Providing constructive feedback on written materials is a daunting yet valuable opportunity to help advance an individual’s writing career. Without receiving feedback, a writer cannot truly work on improving their skills and ultimately becoming successful in their profession. It plays a vital role in both personal and professional development, with as much as 96% of employees saying feedback is one of the most important parts of their growth.
In public relations, writing remains the most basic skill a successful individual can hold. Writing that is clear and compelling helps PR professionals secure positive media exposure for clients or can effectively communicate key messages to the public. Obtaining constructive feedback on written materials is important for each public relations professional because it challenges their skills in a helpful way. It also encourages them to learn how to better express compelling and thought-provoking story ideas within their writing, no matter where they stand on the career ladder.
While the majority of individuals who provide feedback do so with good intentions, it can all too often come across as not helpful and confusing for the writer. Below are three tips to help editors provide helpful suggestions that can contribute to a winning final document.
Writing can make people feel vulnerable. It takes years of practice and deep expertise to grow into the type of writer who can consistently deliver exceptional pieces in the first draft. To help the writer combat this insecurity, an editor should first acknowledge what the writer has done well, in conjunction with what needs to be improved. The majority of writing has strengths, so it’s important to point out what those are when you see them. This sort of positive feedback helps build the confidence and capability of the writer, and increased confidence can equate to stronger writing.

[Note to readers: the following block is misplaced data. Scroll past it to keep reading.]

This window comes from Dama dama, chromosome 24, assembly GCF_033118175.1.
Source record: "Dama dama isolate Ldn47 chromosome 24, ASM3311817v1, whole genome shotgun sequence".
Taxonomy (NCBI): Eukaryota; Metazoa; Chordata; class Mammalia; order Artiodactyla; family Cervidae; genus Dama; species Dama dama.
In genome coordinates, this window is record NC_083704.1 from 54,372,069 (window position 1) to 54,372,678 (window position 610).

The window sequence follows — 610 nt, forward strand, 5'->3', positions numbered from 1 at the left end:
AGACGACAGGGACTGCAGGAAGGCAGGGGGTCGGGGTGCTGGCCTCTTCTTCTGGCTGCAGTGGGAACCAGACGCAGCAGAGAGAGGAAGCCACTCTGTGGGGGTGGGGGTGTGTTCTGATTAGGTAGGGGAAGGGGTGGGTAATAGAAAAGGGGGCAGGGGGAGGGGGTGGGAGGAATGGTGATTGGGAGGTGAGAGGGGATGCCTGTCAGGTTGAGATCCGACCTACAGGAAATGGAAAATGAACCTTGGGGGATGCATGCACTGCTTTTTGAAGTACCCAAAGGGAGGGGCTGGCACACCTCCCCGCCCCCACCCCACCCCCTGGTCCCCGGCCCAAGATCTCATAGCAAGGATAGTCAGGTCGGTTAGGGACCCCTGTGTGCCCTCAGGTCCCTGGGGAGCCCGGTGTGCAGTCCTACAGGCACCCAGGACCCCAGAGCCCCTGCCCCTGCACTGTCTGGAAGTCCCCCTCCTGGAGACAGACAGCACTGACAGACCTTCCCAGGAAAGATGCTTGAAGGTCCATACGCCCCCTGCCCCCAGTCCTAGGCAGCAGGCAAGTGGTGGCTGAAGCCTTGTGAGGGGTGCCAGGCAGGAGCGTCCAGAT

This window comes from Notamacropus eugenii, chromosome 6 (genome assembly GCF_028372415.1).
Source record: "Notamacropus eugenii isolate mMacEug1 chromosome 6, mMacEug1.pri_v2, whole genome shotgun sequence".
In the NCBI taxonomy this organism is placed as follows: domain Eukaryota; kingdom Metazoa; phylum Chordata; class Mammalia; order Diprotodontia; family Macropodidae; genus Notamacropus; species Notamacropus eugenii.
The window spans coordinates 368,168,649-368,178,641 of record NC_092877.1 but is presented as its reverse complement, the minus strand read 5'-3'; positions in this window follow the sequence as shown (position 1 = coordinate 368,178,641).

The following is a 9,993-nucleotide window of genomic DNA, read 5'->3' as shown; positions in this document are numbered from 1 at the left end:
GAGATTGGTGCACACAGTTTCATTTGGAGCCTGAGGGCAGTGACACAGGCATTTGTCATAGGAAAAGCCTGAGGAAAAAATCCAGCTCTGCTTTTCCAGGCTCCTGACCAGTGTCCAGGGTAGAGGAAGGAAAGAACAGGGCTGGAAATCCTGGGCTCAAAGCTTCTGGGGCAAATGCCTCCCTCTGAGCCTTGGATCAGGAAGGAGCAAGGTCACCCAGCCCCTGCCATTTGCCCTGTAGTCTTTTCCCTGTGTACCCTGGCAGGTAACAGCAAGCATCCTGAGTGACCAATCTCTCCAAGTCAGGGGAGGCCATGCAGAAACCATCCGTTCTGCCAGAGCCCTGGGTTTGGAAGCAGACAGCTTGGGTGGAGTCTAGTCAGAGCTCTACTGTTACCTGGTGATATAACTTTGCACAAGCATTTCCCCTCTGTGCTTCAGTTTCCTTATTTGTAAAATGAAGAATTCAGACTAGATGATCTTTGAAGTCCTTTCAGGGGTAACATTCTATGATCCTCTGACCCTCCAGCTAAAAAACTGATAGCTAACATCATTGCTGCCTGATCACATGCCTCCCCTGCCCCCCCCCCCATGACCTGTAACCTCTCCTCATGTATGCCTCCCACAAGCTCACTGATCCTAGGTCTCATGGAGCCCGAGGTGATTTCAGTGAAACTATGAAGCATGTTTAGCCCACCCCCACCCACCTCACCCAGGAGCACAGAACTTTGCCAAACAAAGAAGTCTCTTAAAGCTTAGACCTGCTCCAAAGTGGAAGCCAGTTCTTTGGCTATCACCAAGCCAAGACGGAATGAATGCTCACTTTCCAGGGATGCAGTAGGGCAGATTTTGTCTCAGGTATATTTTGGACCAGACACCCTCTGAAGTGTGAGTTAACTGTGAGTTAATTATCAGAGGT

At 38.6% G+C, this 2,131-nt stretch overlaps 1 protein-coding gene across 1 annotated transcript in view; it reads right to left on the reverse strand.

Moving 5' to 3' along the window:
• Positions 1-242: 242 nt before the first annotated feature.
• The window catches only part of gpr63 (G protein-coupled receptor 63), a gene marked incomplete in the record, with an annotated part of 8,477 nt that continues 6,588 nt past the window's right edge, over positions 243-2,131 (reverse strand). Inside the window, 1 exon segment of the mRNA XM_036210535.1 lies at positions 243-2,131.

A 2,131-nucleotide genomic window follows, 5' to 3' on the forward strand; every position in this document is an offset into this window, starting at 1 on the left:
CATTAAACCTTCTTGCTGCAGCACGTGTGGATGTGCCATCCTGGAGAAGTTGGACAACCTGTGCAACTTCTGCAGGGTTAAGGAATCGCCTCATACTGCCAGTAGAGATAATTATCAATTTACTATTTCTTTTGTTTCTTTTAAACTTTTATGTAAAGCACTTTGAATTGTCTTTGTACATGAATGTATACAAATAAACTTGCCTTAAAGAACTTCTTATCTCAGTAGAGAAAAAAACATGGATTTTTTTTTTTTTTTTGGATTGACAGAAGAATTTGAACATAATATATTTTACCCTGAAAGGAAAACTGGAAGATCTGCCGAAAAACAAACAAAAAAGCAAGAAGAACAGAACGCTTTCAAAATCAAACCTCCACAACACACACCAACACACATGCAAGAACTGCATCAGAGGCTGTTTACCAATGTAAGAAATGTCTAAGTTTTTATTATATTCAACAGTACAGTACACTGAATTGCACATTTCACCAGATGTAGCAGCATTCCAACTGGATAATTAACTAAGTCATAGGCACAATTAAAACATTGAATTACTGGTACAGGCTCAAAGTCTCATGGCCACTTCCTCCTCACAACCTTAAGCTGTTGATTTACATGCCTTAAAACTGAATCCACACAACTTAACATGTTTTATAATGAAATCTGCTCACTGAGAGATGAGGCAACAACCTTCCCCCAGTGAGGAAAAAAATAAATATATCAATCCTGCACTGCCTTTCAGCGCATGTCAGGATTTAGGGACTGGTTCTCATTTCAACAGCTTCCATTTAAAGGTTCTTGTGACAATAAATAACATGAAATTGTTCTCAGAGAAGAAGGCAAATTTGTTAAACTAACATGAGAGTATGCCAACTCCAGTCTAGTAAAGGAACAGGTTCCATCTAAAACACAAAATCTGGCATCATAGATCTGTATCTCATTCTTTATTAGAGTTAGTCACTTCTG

As an editor, it’s important to remember that the goal of a review isn’t to impede the writer’s ability to deliver quality work. Instead, ask questions that may lead the writer down the right path and help them reach their fullest writing potential. It may take more work initially, but it will help inspire the writer and guide them to understand where revisions need to happen.
Some of these questions might include:
The Track Changes feature in Word is one of the most useful tools that allows editors to record all changes and easily distinguish them between corrections and comments. For writers, it allows them to visually see the suggested changes and accept them one at a time. Additionally, this feedback can be referenced over and over again for writers looking to fully engrain the feedback and apply it to future work.
When critiquing someone’s writing, it’s the editor’s job to determine whether or not the writer accomplished the specified goal. Concentrate on what the writer can do to improve the subsequent version and you’ll support their creation of a winning final piece. Remember, practice makes perfect so as long as the writer keeps working at their skills, they will improve!Tags: ask questions, Best Practices, Comments, critique, editing, Feedback, how to improve your writing, Microsoft Word, questions, track changes, writing, Writing skills, writing tips